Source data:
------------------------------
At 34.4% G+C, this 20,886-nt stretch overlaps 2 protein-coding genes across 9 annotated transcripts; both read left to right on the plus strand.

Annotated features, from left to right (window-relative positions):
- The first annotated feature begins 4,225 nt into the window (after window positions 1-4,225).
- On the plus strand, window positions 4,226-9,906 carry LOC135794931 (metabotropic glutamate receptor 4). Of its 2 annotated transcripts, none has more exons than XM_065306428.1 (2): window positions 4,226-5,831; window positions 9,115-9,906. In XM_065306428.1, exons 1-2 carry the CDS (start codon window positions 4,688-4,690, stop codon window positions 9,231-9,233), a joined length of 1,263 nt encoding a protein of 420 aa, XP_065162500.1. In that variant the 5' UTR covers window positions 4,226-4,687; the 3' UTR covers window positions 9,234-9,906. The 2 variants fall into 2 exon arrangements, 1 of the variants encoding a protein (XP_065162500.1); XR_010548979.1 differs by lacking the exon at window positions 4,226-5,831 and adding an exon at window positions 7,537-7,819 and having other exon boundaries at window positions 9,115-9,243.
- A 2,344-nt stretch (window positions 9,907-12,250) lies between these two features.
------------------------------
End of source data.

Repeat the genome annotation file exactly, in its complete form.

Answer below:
At 34.4% G+C, this 20,886-nt stretch overlaps 2 protein-coding genes across 9 annotated transcripts; both read left to right on the plus strand.

Annotated features, from left to right (window-relative positions):
- The first annotated feature begins 4,225 nt into the window (after window positions 1-4,225).
- On the plus strand, window positions 4,226-9,906 carry LOC135794931 (metabotropic glutamate receptor 4). Of its 2 annotated transcripts, none has more exons than XM_065306428.1 (2): window positions 4,226-5,831; window positions 9,115-9,906. In XM_065306428.1, exons 1-2 carry the CDS (start codon window positions 4,688-4,690, stop codon window positions 9,231-9,233), a joined length of 1,263 nt encoding a protein of 420 aa, XP_065162500.1. In that variant the 5' UTR covers window positions 4,226-4,687; the 3' UTR covers window positions 9,234-9,906. The 2 variants fall into 2 exon arrangements, 1 of the variants encoding a protein (XP_065162500.1); XR_010548979.1 differs by lacking the exon at window positions 4,226-5,831 and adding an exon at window positions 7,537-7,819 and having other exon boundaries at window positions 9,115-9,243.
- A 2,344-nt stretch (window positions 9,907-12,250) lies between these two features.